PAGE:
Is It Fair That Businesses Get To 'Carry Forward' Their Losses?
Speculation that Republican presidential candidate Donald Trump went years — maybe decades — without paying federal income taxes has generated questions about "loopholes" available to real estate developers.
Experts say the tax code is indeed riddled with tricky ways to dodge taxes through sophisticated uses of trusts, partnerships, S corporations and so forth. Because Trump refuses to release his tax records, no one can know for sure which strategies he has used to determine his tax burden.
But they also say that one tax rule Trump may have used — the "net operating loss carryforward" — is not a loophole. In fact, they say, it is a commonly used accounting tool that evens out gains and losses to impose taxes more fairly.
Here's the definition: When a business taxpayer has negative income, that loss can be used to get a refund for past taxes paid or get carried forward to reduce future tax bills. Under current law, you can carry back two years and carry forward for 20.
While Congress has shifted the number of carryover years from time to time, the basic idea is an old one. Congress has been allowing net operating loss — NOL — credits since 1918.
"NOLs are a very ordinary part of the U.S. tax code and tax codes throughout the world," said Kyle Pomerleau, director of federal projects at the Tax Foundation, a nonpartisan think tank. The purpose is to "adjust for the somewhat arbitrary decision to tax income over a 365-day period between January and December."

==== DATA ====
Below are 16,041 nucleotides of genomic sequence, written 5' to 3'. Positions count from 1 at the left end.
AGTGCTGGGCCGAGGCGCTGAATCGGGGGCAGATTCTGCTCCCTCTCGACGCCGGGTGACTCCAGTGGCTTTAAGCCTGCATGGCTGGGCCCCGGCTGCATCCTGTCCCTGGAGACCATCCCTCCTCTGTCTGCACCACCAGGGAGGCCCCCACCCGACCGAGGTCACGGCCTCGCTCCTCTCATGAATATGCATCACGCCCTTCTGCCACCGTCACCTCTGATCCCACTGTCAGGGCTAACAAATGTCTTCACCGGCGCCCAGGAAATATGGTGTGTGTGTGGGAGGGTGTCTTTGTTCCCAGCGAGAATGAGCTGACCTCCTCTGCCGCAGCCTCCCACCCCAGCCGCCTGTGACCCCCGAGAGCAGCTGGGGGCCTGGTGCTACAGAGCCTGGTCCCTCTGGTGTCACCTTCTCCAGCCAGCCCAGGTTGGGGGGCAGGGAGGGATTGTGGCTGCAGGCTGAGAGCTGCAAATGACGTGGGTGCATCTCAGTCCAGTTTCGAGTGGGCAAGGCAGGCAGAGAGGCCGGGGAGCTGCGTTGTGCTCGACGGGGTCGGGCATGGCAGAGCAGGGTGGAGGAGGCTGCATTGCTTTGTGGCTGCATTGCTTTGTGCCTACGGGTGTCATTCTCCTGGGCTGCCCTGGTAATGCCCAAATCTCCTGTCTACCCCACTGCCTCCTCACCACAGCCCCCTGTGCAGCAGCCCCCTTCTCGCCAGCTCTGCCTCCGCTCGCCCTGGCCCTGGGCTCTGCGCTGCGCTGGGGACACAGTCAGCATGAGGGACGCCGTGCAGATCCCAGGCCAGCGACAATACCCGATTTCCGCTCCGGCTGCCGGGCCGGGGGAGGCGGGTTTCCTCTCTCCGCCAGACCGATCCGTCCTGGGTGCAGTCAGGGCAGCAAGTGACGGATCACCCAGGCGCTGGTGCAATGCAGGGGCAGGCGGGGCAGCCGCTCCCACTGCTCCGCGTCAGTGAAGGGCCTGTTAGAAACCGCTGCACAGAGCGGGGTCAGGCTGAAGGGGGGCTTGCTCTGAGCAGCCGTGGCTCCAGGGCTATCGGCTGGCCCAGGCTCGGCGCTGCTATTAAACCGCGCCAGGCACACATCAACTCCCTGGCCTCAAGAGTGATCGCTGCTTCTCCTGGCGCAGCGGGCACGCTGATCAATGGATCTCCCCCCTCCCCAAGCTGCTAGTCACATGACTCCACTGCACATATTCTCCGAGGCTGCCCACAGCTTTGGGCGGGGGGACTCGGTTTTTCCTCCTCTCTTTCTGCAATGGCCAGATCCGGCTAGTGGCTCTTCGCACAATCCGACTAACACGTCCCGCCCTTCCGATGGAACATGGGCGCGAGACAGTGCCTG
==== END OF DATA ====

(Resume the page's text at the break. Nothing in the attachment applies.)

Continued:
Using a Jan. 1 start date to calculate taxes "may work for some businesses whose profit and loss cycle line up in the calendar year, but it may not work for businesses with much longer cycles," he said.
The Tax Foundation offers this example:
"If a business makes $50 in June but loses $100 in July, we call that a $50 loss. A business that makes $50 in December but loses $100 in January is fundamentally the same thing, but straddles the tax year. Net operating losses (NOLs) allow businesses that lose money in one year and make money in another to smooth those ups and downs."
So if a NOL carryover is not a "loophole," then what is?
Annette Nellen, director of San Jose State University's graduate tax program, said a real estate loophole appears when a tax law is so poorly written that one could avoid taxes that really should be owed.
She offered this example: A local government may tax "agricultural" property at a lower rate than other land. So a property owner might plant five fruit trees and then declare the land "agricultural" just to pay lower taxes than his neighbors.
A loophole means "there is a law, but you could work around it," she said.
The debate over loopholes and carryovers began with a New York Times story, published late Saturday, that revealed documents showing Trump had declared a $916 million loss on his 1995 income tax returns.
The article said that laws in place in 1995 "could have allowed him to legally avoid paying any federal income taxes for up to 18 years."
Nellen said the documents were too limited to show whether Trump used NOL carryforwards or loopholes. She said understanding a developer's tax obligations can be very complicated because "real estate deals typically involve a lot of deductions."
For example, there can be deductions for interest payments, depreciation and much more, she said. Moreover, "we don't know what made up his losses," she said. In other words, unless Trump releases his tax records, his tax payments — or lack thereof — will remain a mystery.
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